Brisbane Airport owners sue firefighter agency
Brisbane Airport Corporation (BAC) is suing the state-owned Airservices Australia over chemical contamination dating back at least seven years.
TOXIC BATTLE: Brisbane Airport is suing its fire and rescue provider.
The owner of Australia’s Brisbane Airport yesterday confirmed its intention to take the fire and rescue agency to court after filing its case at the end of October.
In a statement, a BAC spokesman said: “Brisbane Airport Corporation can confirm it has filed legal action in the Supreme Court of Queensland against Airservices Australia (ASA) in relation to historical aqueous film-forming foam contamination caused by ASA at the airport.
“As the matter is now before the court, BAC is unable to make further comment.”
The suit refers to the use of per- and polyfluoroalkyl substances (PFASs) on the Brisbane Airport site. The chemicals are thought to be carcinogenic, though the Australian Government does not recognise them as such, and are widely used to keep food from sticking to cookware and waterproofing shoes and clothes.
On airfields, they were used because of their effectiveness in extinguishing petrol fires. They often formed part of training exercises and leave a long-lasting film behind. However, ASA had completely phased out its use of the chemicals seven years before the suit was filed.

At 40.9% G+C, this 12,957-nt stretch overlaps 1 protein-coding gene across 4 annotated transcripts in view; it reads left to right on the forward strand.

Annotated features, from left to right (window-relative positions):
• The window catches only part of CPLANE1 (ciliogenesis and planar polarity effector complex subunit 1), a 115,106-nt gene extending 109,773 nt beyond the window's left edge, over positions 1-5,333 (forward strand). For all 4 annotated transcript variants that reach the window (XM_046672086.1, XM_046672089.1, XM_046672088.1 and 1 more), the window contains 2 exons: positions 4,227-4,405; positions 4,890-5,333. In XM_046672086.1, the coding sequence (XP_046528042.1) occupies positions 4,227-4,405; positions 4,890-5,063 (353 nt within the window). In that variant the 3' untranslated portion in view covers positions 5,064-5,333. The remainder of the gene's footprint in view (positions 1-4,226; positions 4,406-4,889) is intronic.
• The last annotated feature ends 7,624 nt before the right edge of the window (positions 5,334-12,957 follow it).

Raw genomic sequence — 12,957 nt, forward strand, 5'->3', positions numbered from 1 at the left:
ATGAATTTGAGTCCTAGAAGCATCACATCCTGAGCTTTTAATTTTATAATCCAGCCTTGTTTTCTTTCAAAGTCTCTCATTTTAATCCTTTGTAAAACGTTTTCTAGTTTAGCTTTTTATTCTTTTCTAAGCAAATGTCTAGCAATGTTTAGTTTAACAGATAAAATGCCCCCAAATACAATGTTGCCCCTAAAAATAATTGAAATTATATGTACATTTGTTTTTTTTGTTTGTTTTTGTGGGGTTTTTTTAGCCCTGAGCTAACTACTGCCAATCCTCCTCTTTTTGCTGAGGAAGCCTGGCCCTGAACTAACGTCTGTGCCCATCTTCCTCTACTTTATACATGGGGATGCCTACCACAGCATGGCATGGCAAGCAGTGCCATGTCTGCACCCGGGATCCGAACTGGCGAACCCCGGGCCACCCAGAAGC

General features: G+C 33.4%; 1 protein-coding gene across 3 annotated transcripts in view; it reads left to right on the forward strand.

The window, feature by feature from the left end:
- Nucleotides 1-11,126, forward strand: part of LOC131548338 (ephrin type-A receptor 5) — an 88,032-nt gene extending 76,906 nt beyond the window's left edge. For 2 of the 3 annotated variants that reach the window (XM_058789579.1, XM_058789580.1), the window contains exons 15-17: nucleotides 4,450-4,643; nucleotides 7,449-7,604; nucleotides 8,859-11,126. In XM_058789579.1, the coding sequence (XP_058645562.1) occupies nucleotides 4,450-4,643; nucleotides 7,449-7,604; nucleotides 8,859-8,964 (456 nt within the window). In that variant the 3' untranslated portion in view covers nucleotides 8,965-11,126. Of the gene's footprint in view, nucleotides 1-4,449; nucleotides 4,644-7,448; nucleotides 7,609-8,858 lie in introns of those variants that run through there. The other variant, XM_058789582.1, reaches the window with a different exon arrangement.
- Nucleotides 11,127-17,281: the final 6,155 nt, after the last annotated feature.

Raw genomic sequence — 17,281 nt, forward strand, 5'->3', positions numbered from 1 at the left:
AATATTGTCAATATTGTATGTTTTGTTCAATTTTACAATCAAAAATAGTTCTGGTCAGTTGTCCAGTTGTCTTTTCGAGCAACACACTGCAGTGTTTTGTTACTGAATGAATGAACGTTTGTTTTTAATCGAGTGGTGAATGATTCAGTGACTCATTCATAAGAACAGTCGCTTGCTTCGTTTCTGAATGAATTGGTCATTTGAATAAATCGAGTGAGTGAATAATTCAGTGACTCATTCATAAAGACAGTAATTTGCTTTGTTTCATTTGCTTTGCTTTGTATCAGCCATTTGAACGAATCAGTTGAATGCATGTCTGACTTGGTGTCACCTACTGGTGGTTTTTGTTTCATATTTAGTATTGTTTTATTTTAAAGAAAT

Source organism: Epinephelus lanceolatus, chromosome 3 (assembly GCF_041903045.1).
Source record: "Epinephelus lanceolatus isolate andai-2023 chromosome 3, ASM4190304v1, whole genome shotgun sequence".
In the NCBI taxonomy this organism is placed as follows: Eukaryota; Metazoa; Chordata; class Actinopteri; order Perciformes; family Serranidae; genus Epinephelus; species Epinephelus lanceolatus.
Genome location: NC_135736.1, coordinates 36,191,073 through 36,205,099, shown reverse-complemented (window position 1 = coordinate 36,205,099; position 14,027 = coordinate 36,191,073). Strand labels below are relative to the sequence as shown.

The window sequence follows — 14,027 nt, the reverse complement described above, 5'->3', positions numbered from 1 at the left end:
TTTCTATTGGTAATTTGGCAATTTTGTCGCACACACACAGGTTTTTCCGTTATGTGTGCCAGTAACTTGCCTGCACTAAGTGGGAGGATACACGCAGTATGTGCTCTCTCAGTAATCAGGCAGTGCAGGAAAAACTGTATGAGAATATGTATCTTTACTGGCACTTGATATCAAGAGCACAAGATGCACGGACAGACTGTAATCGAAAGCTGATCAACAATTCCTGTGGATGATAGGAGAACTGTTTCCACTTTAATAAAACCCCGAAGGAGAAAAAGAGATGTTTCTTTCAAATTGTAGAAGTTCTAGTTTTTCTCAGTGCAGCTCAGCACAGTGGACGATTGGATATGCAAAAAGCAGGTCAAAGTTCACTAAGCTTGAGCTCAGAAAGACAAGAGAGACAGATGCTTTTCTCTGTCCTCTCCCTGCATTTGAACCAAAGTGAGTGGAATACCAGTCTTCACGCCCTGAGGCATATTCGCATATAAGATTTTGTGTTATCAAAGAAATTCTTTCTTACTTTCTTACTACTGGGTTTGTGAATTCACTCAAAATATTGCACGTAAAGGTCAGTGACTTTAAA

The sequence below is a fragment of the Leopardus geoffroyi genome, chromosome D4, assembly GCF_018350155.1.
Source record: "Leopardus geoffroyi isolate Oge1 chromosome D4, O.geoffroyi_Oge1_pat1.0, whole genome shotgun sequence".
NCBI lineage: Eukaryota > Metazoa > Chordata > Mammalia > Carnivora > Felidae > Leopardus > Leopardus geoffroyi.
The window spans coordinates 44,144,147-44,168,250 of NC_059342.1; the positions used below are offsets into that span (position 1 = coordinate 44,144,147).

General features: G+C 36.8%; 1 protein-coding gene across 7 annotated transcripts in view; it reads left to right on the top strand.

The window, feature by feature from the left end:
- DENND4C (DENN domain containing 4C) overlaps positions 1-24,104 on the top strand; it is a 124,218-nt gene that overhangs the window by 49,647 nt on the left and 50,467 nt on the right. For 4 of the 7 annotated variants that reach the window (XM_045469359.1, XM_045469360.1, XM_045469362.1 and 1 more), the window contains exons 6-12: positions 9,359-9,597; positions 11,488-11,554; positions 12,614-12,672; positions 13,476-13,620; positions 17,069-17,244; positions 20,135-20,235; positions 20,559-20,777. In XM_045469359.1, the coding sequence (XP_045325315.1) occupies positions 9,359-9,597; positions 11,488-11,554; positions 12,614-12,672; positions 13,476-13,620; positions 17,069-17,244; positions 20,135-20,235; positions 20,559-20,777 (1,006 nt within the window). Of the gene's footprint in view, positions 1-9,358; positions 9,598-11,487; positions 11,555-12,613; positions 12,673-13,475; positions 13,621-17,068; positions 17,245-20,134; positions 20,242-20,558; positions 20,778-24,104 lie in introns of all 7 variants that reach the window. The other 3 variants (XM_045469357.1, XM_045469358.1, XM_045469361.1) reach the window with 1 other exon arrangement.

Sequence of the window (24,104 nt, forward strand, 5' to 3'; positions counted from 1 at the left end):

Speaking to the British newspaper the Guardian, a spokesman for ASA said: “Airservices is one of several tenants at Brisbane airport who use fire-fighting foams for the protection of the travelling public, aircraft and facilities, and to our knowledge are the only organisation to have fully phased out the use of any products containing PFAS, having done so in 2010.
“Since that time we have proactively worked to better understand the potential impact of this legacy issue, working closely with Brisbane Airport Corporation on this matter, along with the relevant commonwealth and state health and environmental authorities.”
ASA provides aviation rescue and firefighting for 26 commercial airports in Australia. It has set aside cash to deal with any PFAS-related fallout.
In April, PFASs leaking from a Quantus aircraft hanger in Brisbane Airport flowed into a nearby river, polluting the water and killing fish.